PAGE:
GRAND RAPIDS — An Atlanta-based media company with significant holdings in West Michigan voluntarily filed for Chapter 11 bankruptcy earlier this week, amid an ongoing industry upheaval that’s also affecting competing operators.
Cumulus Media Inc. (OTC: CMLS) on Wednesday filed paperwork in the U.S. Bankruptcy Court for the Southern District of New York seeking bankruptcy protection, reorganizing the overly-leveraged company and a debt-reduction by more than $1 billion.
Locally, the company owns radio stations including classic rock station WLAV, sports radio WBBL FM and talk station WJRW AM, as well as operates multiple broadcast stations around the rest of the state.
The restructuring is expected to have minimal impact on local operations, according to executives.
“Cumulus is doing quite (well) operationally and Chapter 11 will have no impact on our day to day operations,” Jeff Cartwright, vice president and market manager for Cumulus Media’s West Michigan operations, told MiBiz in an email on Friday afternoon. “I can also confirm that operations, sales and programming across our Grand Rapids and Muskegon clusters will continue as normal.”
But not all observers are that optimistic for the company’s future.
Cumulus Media’s long-term debt woes share similarities with the situations plaguing another industry in the middle of drastic disruption nationally, according to a turnaround expert.
“To me, it’s a little like retail. You really can’t be an agnostic supplier anymore of any type of good or service,” said Steve Wybo, a senior managing director in the Birmingham office of Conway MacKenzie Inc., an international consulting and turnaround firm. “The (retailers) that have been successful have a niche product or service that people are willing to pay a premium for.”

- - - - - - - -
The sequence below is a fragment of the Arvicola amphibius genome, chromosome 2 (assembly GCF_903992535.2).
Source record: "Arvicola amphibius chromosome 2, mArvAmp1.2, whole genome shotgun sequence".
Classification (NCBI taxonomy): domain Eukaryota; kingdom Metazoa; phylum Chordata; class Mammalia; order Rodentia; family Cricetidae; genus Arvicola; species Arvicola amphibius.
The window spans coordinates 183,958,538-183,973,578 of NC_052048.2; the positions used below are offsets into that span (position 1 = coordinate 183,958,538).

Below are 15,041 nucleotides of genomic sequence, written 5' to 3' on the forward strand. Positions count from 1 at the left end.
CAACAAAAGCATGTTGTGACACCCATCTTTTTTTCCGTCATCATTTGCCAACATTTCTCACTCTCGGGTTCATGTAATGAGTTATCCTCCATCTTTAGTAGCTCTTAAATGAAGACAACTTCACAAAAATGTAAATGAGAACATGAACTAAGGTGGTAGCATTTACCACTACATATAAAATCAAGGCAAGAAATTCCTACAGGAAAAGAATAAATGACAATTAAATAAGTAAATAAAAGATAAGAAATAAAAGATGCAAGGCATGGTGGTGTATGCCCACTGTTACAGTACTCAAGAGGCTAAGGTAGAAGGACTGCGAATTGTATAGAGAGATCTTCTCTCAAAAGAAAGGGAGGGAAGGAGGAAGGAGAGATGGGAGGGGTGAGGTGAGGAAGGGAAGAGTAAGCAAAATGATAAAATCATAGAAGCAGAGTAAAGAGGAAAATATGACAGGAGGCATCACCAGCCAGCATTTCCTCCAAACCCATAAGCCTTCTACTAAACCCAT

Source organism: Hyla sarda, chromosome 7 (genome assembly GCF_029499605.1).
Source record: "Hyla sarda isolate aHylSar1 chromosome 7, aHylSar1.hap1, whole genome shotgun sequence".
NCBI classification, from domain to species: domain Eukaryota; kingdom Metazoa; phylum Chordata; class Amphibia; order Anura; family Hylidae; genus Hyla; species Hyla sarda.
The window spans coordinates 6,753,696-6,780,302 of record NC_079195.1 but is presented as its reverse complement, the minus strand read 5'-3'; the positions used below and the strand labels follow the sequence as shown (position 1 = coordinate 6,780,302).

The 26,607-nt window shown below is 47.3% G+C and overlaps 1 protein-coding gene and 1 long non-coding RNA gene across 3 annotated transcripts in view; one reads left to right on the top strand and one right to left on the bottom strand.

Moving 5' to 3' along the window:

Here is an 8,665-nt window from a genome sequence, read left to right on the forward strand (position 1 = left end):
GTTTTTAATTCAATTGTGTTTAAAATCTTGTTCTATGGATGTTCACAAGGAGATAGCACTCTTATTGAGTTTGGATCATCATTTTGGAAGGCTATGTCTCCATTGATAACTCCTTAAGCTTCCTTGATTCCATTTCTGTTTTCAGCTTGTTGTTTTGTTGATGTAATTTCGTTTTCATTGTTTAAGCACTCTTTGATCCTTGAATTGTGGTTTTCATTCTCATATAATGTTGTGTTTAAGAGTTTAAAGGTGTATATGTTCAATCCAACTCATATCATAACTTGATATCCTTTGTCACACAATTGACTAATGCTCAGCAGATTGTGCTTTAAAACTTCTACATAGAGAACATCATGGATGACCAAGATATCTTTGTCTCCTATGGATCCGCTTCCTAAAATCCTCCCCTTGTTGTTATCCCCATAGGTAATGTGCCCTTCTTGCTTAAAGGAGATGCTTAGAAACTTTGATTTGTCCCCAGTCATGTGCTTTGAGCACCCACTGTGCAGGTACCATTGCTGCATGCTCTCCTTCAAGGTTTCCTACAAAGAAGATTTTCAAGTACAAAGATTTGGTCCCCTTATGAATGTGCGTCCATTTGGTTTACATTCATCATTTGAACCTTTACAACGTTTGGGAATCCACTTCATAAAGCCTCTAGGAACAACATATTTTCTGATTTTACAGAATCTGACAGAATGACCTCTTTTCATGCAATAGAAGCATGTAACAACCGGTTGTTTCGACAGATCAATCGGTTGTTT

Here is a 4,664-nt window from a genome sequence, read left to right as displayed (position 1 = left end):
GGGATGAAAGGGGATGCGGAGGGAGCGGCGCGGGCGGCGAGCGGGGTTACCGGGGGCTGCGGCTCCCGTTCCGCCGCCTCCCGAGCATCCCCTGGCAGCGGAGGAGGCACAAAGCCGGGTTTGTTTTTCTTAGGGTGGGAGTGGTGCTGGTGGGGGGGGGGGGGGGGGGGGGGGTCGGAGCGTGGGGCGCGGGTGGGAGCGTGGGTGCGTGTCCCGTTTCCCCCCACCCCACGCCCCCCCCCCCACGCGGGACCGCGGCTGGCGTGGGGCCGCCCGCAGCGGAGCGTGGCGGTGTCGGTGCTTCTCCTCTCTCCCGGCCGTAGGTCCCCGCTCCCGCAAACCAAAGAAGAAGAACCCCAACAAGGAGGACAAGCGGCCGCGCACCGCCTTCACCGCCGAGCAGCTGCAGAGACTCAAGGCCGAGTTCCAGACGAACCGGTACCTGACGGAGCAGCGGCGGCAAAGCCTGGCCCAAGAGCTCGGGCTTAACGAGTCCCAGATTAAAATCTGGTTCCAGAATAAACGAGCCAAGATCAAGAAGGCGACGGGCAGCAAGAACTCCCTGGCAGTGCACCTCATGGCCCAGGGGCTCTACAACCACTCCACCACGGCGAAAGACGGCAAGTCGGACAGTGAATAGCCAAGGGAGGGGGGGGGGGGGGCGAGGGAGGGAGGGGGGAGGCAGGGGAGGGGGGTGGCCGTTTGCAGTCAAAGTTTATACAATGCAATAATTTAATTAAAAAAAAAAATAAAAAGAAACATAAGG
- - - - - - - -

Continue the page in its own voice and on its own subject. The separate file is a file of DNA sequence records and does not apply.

Wybo — who is not involved in the Cumulus Media restructuring — notes that the possibility exists in which the company may have to shed some stations. Post-bankruptcy, the company may need to put a stronger focus on exclusive content to survive, he added.
“I think you’ve got to appeal to people that want to (tune) in to listen to something specific,” Wybo said. “If it’s pop radio or country, (you’ll) go to Spotify or Rhapsody and tailor your listening to those types of songs.”
Cartwright, the West Michigan vice president for Cumulus Media, said corporate executives have not indicated they planned to shed any stations.
Cumulus Media joins a list of struggling radio station operators nationally. Its main competitor — San Antonio, Texas-based iHeartMedia Inc. — also has been trying to restructure its debt load.
On Thursday, The Wall Street Journal reported that a group of iHeart Media’s creditors rejected a debt restructuring deal in favor of a plan that could send the company into Chapter 11 bankruptcy.
In West Michigan, iHeartMedia operates stations including B-93, WSNX and WOOD Radio.
A report earlier this year published by Entertainment and Sports Lawyer, a publication of the American Bar Association, the disruptive effect of digital streaming might be yet to come.
That’s because while the automobile remains the number one place for consumers to listen to the radio, cars are increasingly becoming more and more connected with new entertainment options.
“As such, the connected car and its multiple audio offerings may be the greatest threat to AM/FM radio broadcasting, with 75% of new cars expected to be connected by 2020,” according to the report.
It’s unclear how Cumulus Media’s attempts to restructure will work out, given the ongoing shift to the digital delivery of content, many of which have struggled in their own right, according to The New York Times.
Wybo with Conway MacKenzie said he could foresee a future where either Cumulus Media or iHeartMedia — the two dominant, national players left in radio — no longer exist.
“I don’t think there’s room for both in the market, frankly. I think what you’re going to see is these organizations have to scale up and get some synergies,” Wybo said. “Because there’s probably not enough room in the space for many large players.”